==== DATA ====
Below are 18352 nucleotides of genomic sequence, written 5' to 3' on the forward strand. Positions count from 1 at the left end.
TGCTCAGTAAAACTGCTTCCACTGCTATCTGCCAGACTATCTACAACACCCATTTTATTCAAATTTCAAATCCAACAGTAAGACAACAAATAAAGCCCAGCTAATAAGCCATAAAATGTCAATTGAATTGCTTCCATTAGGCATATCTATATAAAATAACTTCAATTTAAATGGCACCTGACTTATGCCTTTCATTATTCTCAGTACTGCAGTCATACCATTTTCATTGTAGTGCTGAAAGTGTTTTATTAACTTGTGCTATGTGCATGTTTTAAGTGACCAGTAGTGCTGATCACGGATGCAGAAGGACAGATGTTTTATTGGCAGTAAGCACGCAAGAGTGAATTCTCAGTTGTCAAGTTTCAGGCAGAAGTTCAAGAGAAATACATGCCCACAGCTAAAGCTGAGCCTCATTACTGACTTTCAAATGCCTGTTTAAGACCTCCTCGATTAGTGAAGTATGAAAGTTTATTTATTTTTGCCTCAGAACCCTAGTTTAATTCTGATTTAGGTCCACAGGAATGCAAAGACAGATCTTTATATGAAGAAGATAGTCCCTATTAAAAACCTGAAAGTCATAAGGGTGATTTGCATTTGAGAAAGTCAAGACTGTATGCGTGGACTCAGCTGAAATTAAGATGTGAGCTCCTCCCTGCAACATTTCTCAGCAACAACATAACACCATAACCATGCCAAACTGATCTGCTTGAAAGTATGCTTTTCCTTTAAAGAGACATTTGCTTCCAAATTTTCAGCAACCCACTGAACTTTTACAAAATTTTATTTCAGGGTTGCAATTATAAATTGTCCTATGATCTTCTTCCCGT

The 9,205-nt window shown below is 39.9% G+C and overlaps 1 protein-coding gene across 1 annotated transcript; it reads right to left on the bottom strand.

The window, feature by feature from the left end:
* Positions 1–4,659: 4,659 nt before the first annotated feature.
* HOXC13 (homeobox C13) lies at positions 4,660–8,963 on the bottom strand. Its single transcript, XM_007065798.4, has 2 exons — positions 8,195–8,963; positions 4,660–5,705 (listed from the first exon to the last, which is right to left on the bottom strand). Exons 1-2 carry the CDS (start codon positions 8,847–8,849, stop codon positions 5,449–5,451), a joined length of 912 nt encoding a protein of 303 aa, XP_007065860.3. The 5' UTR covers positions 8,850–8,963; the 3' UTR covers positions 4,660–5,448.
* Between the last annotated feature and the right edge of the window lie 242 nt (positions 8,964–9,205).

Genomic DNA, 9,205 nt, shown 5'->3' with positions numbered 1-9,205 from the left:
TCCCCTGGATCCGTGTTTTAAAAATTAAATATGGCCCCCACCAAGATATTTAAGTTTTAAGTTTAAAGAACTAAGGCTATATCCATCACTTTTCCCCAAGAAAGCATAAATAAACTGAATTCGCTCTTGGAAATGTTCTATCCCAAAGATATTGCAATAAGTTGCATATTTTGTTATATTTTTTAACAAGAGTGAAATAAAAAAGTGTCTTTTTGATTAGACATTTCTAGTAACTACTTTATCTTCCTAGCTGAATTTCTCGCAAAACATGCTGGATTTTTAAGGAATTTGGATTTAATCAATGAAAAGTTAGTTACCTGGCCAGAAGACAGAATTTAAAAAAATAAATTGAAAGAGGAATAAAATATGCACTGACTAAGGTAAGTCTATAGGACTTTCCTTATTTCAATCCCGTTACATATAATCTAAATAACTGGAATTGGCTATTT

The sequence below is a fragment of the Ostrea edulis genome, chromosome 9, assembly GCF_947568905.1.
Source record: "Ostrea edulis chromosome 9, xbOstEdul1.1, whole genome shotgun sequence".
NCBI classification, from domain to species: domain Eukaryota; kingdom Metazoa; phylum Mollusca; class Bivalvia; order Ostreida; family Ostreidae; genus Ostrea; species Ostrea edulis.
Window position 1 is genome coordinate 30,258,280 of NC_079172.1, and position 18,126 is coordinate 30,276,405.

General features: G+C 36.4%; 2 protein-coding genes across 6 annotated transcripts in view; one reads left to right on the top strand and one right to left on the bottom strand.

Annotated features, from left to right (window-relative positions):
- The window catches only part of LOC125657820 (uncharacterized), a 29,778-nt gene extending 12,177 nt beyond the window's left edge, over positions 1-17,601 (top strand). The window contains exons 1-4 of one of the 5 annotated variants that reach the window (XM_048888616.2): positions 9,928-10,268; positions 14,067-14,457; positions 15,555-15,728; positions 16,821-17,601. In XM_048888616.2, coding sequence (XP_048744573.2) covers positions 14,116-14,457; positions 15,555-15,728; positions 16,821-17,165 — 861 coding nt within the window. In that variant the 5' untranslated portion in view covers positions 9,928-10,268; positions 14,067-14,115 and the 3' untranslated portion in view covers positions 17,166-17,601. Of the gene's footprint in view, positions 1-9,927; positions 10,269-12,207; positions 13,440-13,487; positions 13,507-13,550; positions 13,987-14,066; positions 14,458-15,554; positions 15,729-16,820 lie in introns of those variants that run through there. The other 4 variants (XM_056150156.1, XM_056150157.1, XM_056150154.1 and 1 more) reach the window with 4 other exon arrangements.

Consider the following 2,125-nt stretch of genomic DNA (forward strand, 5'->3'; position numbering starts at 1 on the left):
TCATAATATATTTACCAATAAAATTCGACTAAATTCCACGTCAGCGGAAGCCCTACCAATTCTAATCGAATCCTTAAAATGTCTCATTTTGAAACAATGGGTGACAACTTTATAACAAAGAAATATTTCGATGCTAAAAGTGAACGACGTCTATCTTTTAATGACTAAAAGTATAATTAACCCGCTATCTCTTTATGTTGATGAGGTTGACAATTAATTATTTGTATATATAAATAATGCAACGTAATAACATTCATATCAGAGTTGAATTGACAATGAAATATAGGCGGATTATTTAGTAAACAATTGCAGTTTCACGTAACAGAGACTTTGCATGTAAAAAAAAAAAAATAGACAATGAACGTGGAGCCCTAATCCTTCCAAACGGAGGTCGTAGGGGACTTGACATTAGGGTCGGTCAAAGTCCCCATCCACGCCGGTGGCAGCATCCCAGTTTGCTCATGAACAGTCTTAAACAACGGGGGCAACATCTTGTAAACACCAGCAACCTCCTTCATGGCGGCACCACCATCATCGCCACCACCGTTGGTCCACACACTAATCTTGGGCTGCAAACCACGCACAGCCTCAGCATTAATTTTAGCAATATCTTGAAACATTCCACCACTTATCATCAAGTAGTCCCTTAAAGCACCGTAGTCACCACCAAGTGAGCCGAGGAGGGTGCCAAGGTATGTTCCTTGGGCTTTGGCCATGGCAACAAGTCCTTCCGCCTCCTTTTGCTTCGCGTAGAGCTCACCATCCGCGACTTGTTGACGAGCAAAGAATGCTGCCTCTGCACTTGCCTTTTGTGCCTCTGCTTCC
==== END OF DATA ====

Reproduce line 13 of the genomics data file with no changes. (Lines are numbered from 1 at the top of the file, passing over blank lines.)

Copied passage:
Window position 1 is genome coordinate 30,258,280 of NC_079172.1, and position 18,126 is coordinate 30,276,405.